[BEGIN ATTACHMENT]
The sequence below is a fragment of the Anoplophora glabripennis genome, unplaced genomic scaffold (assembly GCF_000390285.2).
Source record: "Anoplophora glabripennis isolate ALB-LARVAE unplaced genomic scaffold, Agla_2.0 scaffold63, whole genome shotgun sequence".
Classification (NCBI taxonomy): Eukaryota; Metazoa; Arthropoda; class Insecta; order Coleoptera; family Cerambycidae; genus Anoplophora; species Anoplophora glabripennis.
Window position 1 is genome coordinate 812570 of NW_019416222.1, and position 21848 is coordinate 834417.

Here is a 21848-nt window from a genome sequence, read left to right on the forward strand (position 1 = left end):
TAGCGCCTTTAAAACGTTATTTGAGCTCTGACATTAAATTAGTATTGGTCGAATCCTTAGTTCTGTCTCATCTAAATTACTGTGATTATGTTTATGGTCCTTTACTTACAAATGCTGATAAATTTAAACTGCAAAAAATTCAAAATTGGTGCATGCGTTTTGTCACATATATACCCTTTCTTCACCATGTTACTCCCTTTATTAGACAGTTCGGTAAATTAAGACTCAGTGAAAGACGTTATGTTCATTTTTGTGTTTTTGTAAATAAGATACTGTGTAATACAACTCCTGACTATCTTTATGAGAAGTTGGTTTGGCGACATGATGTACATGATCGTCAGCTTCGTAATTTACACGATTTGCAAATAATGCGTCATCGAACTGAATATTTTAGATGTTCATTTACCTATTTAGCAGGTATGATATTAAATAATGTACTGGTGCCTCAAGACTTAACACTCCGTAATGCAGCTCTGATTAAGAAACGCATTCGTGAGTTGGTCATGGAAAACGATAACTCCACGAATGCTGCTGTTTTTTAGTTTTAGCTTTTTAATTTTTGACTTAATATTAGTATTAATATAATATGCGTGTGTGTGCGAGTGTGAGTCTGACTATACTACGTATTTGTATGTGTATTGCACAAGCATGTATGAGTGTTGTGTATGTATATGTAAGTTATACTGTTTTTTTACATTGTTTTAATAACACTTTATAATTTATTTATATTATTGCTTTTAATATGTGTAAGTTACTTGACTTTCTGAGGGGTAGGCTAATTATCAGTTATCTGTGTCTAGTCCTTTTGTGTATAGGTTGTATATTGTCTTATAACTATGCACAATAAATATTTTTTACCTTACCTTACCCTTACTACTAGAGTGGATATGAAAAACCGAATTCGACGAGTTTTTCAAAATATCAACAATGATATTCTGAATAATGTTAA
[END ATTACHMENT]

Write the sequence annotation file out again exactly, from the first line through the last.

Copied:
The sequence below is a fragment of the Anoplophora glabripennis genome, unplaced genomic scaffold (assembly GCF_000390285.2).
Source record: "Anoplophora glabripennis isolate ALB-LARVAE unplaced genomic scaffold, Agla_2.0 scaffold63, whole genome shotgun sequence".
Classification (NCBI taxonomy): Eukaryota; Metazoa; Arthropoda; class Insecta; order Coleoptera; family Cerambycidae; genus Anoplophora; species Anoplophora glabripennis.
Window position 1 is genome coordinate 812570 of NW_019416222.1, and position 21848 is coordinate 834417.

Here is a 21848-nt window from a genome sequence, read left to right on the forward strand (position 1 = left end):
TAGCGCCTTTAAAACGTTATTTGAGCTCTGACATTAAATTAGTATTGGTCGAATCCTTAGTTCTGTCTCATCTAAATTACTGTGATTATGTTTATGGTCCTTTACTTACAAATGCTGATAAATTTAAACTGCAAAAAATTCAAAATTGGTGCATGCGTTTTGTCACATATATACCCTTTCTTCACCATGTTACTCCCTTTATTAGACAGTTCGGTAAATTAAGACTCAGTGAAAGACGTTATGTTCATTTTTGTGTTTTTGTAAATAAGATACTGTGTAATACAACTCCTGACTATCTTTATGAGAAGTTGGTTTGGCGACATGATGTACATGATCGTCAGCTTCGTAATTTACACGATTTGCAAATAATGCGTCATCGAACTGAATATTTTAGATGTTCATTTACCTATTTAGCAGGTATGATATTAAATAATGTACTGGTGCCTCAAGACTTAACACTCCGTAATGCAGCTCTGATTAAGAAACGCATTCGTGAGTTGGTCATGGAAAACGATAACTCCACGAATGCTGCTGTTTTTTAGTTTTAGCTTTTTAATTTTTGACTTAATATTAGTATTAATATAATATGCGTGTGTGTGCGAGTGTGAGTCTGACTATACTACGTATTTGTATGTGTATTGCACAAGCATGTATGAGTGTTGTGTATGTATATGTAAGTTATACTGTTTTTTTACATTGTTTTAATAACACTTTATAATTTATTTATATTATTGCTTTTAATATGTGTAAGTTACTTGACTTTCTGAGGGGTAGGCTAATTATCAGTTATCTGTGTCTAGTCCTTTTGTGTATAGGTTGTATATTGTCTTATAACTATGCACAATAAATATTTTTTACCTTACCTTACCCTTACTACTAGAGTGGATATGAAAAACCGAATTCGACGAGTTTTTCAAAATATCAACAATGATATTCTGAATAATGTTAA